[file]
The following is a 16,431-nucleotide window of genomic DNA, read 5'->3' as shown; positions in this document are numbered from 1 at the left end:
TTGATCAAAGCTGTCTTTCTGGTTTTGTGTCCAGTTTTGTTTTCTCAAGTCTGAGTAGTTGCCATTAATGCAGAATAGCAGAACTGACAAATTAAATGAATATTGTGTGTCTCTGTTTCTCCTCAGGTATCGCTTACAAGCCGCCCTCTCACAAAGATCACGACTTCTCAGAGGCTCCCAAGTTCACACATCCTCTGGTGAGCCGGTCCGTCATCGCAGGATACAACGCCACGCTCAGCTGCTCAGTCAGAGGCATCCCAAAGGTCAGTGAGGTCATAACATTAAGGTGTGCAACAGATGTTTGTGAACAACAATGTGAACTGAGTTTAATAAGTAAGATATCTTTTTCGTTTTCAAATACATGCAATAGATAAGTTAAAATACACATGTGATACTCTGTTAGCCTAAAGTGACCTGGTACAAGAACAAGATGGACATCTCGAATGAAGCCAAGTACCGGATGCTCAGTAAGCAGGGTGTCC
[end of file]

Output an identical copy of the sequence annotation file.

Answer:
The following is a 16,431-nucleotide window of genomic DNA, read 5'->3' as shown; positions in this document are numbered from 1 at the left end:
TTGATCAAAGCTGTCTTTCTGGTTTTGTGTCCAGTTTTGTTTTCTCAAGTCTGAGTAGTTGCCATTAATGCAGAATAGCAGAACTGACAAATTAAATGAATATTGTGTGTCTCTGTTTCTCCTCAGGTATCGCTTACAAGCCGCCCTCTCACAAAGATCACGACTTCTCAGAGGCTCCCAAGTTCACACATCCTCTGGTGAGCCGGTCCGTCATCGCAGGATACAACGCCACGCTCAGCTGCTCAGTCAGAGGCATCCCAAAGGTCAGTGAGGTCATAACATTAAGGTGTGCAACAGATGTTTGTGAACAACAATGTGAACTGAGTTTAATAAGTAAGATATCTTTTTCGTTTTCAAATACATGCAATAGATAAGTTAAAATACACATGTGATACTCTGTTAGCCTAAAGTGACCTGGTACAAGAACAAGATGGACATCTCGAATGAAGCCAAGTACCGGATGCTCAGTAAGCAGGGTGTCC